By Edie Jarolim


Indigenous Team of Conservators Restore Historic Mission 

For Timothy Lewis, part of the team tasked with restoring and maintaining San Xavier del Bac Mission, the need to preserve the National Historic Landmark is personal. Lewis is one of the Tohono O’odham people, whose ancestors helped build the mission in the 18th century, more than 100 years after it was founded by Father Eusebio Kino. Lewis has been in awe of the church since he was a child and attended Mass there, which makes his work as one of the mission’s conservators and committee member for the celebratory feast days all the more meaningful. The project is also a family affair for Lewis. The three-member conservation team consists of Lewis, his wife Matilde Rubio, and his niece Susie Moreno. 


Below: As a member of the Tohon O'odham nation, Timothy Lewis' work as a conservator of San Xavier del Bac is especially meaningful because he grew up attending church there.

Man with a head lamp and a tool in-hand squats beside damaged wall


Few mission churches in the Southwest still serve the indigenous communities for which they were founded, and none are as remarkable and historic as the so-called Dove of the Desert, which rises from the Sonoran Desert floor like a mirage just south of Tucson. The northernmost of the missions established by Father Kino, San Xavier is the best-preserved example of Spanish Colonial architecture in the U.S., with religious art so impressive it’s been compared to that in Rome’s Sistine Chapel. 

Through a program created by Patronato San Xavier, the organization that has funded the mission’s restoration work since 1978, Lewis became an apprentice to an international team of conservators from New York’s Guggenheim Institute. He was among those who restored the art in the church’s East Transept in 1992 and recalls feeling more euphoric with each passing day.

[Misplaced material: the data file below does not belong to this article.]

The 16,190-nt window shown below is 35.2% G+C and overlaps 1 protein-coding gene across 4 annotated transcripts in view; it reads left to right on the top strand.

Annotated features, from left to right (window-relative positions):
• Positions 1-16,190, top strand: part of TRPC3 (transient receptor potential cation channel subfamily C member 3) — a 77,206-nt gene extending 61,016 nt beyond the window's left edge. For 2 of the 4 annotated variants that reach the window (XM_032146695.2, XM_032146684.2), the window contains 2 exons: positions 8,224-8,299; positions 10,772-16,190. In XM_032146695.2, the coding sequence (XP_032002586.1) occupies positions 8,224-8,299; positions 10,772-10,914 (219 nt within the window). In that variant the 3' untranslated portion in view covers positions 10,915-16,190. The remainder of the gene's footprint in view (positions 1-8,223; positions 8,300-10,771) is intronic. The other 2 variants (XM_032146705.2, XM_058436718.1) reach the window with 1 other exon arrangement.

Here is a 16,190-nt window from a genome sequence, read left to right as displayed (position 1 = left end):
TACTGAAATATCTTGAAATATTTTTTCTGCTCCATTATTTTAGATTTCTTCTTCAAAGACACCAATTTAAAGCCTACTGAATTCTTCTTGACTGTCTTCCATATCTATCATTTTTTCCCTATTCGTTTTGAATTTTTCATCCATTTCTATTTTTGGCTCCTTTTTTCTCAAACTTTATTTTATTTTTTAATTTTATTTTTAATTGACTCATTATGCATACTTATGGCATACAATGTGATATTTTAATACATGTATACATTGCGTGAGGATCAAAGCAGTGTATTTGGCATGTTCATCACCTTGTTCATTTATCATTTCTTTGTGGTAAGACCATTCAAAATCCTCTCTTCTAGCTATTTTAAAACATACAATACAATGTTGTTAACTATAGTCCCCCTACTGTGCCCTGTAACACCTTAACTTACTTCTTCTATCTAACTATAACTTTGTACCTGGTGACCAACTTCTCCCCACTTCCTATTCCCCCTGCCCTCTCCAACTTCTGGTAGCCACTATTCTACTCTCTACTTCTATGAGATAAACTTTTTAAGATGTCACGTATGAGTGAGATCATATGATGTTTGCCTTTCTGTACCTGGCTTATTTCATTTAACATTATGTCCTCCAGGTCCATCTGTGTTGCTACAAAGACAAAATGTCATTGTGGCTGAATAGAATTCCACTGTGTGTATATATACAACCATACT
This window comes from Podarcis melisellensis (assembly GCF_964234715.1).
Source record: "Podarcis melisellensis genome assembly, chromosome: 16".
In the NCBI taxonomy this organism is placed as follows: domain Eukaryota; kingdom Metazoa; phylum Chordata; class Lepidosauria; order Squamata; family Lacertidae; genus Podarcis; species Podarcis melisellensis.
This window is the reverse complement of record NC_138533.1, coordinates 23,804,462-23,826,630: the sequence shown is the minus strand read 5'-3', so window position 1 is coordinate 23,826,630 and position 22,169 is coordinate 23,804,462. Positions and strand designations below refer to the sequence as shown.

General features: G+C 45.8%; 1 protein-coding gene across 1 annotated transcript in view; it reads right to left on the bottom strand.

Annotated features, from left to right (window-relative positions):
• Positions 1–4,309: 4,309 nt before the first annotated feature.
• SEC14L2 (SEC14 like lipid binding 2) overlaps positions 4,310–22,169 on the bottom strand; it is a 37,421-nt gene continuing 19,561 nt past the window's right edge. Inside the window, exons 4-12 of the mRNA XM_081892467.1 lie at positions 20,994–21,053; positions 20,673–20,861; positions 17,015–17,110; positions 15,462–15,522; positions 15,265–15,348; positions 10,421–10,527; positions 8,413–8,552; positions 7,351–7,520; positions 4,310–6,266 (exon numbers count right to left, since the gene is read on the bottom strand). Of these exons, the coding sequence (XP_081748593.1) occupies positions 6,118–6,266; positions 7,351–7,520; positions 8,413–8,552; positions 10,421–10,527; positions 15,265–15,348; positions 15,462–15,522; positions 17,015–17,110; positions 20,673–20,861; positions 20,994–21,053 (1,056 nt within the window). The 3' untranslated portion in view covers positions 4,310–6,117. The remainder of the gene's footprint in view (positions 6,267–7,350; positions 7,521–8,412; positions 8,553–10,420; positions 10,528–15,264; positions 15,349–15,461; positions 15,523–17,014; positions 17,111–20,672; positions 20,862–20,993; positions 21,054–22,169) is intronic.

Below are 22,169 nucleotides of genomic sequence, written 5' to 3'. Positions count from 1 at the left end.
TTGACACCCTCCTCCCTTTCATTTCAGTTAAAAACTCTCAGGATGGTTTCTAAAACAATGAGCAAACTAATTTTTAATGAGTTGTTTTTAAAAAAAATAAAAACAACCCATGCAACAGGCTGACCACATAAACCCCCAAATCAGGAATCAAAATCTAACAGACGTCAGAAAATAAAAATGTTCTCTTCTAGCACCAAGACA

Below: The Mission's ornate interior shows why it is often called "the Sistine Chapel of North America".

Interior of Mission San Xavier del Bac


“I always thought of the church as dark and gloomy when I was a kid,” he said. “When the restoration revealed all the colors in the paintings, it was like a light went on.” 


Eventually joining the international team in Europe, Lewis met Matilde Rubio, who has a degree in conservation from the University of Seville. The two worked on several projects together overseas before marrying and settling in Wa:k– the village where San Xavier del Bac is located –and starting their own art conservation and restoration business.  

In 2016, following in the footsteps of her uncle, Susie Moreno signed on to the Patronato’s apprenticeship program. “I got hooked,” she said of her early days in the apprenticeship. “I was like a sponge, wanting to soak in more and more knowledge about the complex techniques involved.” Her apprenticeship led to her taking collegiate art history classes and Moreno is now working towards a bachelor's degree in sustainable-built environments, with an emphasis on heritage conservation. 

Woman holding an easel with paints and a small paintbrush restoring details on an old wall

Above: Matilde Rubio has also dedicated her life to conservation of the Mission's many notable works of art.

Lewis and Rubio are heartened that Moreno has taken to art conservation with such enthusiasm. They aren’t getting any younger, Rubio notes, and the strenuous work takes its toll. They hope that, like Moreno, other members of the next generation of the Tohono O’odham community will consider a future of preserving San Xavier del Bac – a church they’ve dedicated their lives to, just like so many of their ancestors. 


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